Navigating the burdens of expectation as a married woman in Nigeria
On space debris and a father's remains.
Aging is a funny thing. You’re not sure if the world has changed, or if a hundred cellular mutations have changed your place in it.
This folder contained memories I did not have, information about a family I did not know.
Being disabled means hundreds of thousands of people believe they always know better than you do.
Maybe, over time, the ephemera of Jack’s life will become less explosive, like a landmine whose triggering mechanism has eroded, rendering it harmless.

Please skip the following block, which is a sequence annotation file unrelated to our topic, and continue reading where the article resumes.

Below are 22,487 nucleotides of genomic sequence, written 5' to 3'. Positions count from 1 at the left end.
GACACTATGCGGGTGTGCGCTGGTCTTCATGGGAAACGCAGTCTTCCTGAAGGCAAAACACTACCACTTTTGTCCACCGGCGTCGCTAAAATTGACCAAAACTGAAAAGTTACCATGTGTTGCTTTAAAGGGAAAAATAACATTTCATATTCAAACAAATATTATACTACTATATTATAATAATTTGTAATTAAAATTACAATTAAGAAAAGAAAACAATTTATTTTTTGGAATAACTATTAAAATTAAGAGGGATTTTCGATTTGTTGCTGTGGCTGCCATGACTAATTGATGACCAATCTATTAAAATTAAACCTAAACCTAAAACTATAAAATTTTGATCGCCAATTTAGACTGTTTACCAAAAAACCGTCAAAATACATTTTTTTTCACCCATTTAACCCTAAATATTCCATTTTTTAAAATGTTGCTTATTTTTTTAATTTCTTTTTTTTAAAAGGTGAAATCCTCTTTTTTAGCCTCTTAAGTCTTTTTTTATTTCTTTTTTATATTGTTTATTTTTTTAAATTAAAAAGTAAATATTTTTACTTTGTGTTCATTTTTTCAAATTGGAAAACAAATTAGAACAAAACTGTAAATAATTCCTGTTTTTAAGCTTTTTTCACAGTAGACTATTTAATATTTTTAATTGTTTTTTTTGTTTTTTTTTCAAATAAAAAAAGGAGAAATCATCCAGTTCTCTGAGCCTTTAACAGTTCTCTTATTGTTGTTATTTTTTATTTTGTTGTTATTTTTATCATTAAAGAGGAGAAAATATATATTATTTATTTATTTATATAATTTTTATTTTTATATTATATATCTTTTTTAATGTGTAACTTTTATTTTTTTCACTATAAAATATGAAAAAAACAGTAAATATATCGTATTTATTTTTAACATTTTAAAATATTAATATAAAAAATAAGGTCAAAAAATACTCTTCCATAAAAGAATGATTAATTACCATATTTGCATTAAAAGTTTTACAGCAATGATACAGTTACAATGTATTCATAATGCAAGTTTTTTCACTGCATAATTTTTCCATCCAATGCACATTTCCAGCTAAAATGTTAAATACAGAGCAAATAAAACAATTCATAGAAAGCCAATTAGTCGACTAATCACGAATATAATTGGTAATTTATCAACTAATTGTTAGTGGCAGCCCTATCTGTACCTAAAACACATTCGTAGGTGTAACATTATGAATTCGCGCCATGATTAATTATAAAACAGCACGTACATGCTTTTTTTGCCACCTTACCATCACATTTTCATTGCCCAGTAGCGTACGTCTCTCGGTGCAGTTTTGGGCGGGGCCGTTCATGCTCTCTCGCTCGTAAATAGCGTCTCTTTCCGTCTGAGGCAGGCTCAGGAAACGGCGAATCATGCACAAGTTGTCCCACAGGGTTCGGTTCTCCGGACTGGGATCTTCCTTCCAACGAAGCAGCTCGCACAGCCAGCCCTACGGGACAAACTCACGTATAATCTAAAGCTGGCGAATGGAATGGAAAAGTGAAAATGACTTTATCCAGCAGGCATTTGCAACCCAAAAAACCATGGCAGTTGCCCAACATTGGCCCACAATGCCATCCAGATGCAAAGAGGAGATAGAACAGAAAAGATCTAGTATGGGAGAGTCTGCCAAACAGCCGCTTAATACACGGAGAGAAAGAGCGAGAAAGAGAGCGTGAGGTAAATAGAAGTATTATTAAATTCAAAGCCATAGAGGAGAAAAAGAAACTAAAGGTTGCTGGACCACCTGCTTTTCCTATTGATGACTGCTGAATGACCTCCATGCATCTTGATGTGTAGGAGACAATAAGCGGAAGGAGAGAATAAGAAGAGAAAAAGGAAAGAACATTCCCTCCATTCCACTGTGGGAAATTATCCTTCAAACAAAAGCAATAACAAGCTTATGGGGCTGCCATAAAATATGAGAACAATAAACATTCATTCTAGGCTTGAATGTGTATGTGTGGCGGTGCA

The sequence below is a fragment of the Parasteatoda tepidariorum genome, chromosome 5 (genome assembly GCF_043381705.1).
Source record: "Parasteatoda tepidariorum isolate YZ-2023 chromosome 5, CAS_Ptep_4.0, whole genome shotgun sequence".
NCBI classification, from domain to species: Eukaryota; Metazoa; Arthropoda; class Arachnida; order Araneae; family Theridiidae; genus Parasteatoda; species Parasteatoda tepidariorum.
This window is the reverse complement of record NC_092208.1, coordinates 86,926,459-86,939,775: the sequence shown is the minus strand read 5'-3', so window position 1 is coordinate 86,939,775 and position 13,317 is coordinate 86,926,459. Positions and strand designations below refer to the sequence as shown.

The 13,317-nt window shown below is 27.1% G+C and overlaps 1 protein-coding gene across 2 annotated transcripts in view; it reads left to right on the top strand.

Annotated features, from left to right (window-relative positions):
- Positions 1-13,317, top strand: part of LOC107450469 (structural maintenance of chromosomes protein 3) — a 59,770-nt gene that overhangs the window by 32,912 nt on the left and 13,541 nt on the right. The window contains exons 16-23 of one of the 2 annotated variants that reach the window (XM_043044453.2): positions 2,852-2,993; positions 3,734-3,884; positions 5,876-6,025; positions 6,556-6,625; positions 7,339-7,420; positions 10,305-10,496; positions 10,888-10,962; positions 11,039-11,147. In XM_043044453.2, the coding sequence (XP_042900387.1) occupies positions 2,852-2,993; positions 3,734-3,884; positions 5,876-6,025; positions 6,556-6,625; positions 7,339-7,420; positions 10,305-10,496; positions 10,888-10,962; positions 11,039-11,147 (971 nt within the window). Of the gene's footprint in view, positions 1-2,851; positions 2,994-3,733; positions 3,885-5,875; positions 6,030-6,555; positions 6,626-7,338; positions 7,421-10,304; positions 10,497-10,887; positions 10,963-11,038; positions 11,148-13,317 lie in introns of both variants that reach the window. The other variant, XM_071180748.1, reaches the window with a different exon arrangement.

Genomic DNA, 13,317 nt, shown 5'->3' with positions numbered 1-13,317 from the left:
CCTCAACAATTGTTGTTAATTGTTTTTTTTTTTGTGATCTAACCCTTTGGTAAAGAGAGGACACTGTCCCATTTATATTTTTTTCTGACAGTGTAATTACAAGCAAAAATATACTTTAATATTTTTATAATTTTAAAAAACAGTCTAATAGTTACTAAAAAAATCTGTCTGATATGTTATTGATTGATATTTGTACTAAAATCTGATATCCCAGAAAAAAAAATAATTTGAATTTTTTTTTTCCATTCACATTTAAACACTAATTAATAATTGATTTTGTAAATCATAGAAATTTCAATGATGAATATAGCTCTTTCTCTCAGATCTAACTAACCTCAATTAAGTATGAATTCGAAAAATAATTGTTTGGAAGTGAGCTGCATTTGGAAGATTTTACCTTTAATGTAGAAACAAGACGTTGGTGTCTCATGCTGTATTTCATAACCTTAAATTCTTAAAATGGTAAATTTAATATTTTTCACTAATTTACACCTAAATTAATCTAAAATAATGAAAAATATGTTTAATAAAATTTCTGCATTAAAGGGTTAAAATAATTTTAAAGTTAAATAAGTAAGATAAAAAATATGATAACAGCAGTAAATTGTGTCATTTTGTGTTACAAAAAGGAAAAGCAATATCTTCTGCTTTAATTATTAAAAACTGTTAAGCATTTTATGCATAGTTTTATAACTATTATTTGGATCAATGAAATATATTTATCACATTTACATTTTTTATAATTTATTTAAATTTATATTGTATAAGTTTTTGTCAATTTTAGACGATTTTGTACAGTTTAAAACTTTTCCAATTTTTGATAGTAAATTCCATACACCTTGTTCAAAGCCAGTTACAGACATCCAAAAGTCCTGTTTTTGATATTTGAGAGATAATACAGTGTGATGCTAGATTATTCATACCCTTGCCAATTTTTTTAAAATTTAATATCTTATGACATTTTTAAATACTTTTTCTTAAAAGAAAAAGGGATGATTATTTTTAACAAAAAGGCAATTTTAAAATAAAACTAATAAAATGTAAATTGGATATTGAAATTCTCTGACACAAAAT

My heart’s deepest desire was to see my mother again, yes, but also to glimpse a portrait of normalcy that I had never known in the years of her illness.
I have such immense anxiety. It sweeps me up into its furious winds. And my kids are at the middle of the storm.
In her illness, Korean food was all my Polish-American mom from Jersey wanted to eat. It was all that she could bear.
Adoption is one of those forks in the road where many of us try to glimpse through the trees to the other path, the other world.
I whisper to my great-grandmother a burden I’d like lifted, one she might take to the next world with her.
I’m stockpiling sweaters because they signify refuge, collecting them like talismans though grief cannot be avoided.
“I hated when attention was brought to my adoptee status. I was American, and that was all I wanted to be.”